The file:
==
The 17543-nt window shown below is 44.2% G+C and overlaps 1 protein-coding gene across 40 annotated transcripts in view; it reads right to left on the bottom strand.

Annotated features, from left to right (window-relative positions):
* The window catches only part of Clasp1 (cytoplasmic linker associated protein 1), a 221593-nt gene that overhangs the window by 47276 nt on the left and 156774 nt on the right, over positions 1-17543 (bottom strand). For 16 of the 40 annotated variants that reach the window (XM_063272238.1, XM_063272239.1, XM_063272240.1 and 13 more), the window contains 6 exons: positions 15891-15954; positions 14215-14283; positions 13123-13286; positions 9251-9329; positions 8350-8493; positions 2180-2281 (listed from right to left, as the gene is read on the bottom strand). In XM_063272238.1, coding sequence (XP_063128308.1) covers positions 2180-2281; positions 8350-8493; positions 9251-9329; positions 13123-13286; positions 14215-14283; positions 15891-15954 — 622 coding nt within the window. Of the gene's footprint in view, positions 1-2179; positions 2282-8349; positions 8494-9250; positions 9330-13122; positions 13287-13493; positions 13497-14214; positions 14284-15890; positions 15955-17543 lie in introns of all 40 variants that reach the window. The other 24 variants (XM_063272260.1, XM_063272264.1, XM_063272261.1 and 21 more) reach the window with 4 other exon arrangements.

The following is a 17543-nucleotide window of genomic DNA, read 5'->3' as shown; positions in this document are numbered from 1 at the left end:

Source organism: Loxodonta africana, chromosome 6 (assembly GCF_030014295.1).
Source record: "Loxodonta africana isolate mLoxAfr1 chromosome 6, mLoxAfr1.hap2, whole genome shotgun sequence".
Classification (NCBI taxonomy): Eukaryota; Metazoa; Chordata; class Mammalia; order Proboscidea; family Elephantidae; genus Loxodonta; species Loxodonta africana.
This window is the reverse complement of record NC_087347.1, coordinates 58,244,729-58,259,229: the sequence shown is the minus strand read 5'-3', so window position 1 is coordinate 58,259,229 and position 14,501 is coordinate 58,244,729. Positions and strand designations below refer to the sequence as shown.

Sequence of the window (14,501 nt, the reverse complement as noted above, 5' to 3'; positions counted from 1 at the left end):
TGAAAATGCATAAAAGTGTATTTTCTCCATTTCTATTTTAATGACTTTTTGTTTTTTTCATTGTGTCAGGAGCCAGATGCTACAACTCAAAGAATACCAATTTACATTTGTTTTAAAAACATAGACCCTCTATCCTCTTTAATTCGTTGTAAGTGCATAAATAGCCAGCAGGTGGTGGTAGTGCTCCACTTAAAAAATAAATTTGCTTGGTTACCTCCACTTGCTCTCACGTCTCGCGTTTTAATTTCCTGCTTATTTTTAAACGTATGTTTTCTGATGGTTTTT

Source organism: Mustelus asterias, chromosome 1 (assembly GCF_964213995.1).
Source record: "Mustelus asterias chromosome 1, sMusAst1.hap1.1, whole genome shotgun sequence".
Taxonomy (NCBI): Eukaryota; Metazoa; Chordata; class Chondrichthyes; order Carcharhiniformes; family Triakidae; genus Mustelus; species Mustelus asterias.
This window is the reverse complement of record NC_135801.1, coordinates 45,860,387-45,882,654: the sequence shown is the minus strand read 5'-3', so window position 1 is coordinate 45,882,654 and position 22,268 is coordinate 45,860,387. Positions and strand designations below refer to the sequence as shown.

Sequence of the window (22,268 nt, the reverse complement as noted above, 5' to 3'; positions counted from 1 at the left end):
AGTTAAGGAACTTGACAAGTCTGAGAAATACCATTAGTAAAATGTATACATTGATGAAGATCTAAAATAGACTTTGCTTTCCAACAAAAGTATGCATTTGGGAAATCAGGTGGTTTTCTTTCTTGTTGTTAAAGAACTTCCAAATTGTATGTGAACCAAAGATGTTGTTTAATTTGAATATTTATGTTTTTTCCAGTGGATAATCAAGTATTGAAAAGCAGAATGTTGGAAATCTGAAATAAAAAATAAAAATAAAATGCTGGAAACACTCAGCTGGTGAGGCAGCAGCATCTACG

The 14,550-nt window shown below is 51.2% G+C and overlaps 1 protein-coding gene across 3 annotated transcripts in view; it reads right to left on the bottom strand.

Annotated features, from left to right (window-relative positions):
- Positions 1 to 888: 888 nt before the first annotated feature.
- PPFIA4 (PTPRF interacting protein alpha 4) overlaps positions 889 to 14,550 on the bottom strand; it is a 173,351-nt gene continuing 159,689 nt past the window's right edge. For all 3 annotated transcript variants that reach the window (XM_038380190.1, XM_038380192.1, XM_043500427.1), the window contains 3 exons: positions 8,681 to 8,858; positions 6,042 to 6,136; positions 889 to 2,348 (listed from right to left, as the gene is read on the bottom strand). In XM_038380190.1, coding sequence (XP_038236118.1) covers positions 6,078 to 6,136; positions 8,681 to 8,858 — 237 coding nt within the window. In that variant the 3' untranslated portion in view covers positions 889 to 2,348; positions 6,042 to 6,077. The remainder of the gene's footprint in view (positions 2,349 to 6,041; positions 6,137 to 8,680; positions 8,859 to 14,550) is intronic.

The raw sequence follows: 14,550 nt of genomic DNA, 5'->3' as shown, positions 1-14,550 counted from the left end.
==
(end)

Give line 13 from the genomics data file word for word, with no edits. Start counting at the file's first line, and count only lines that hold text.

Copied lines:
Taxonomy (NCBI): Eukaryota; Metazoa; Chordata; class Chondrichthyes; order Carcharhiniformes; family Triakidae; genus Mustelus; species Mustelus asterias.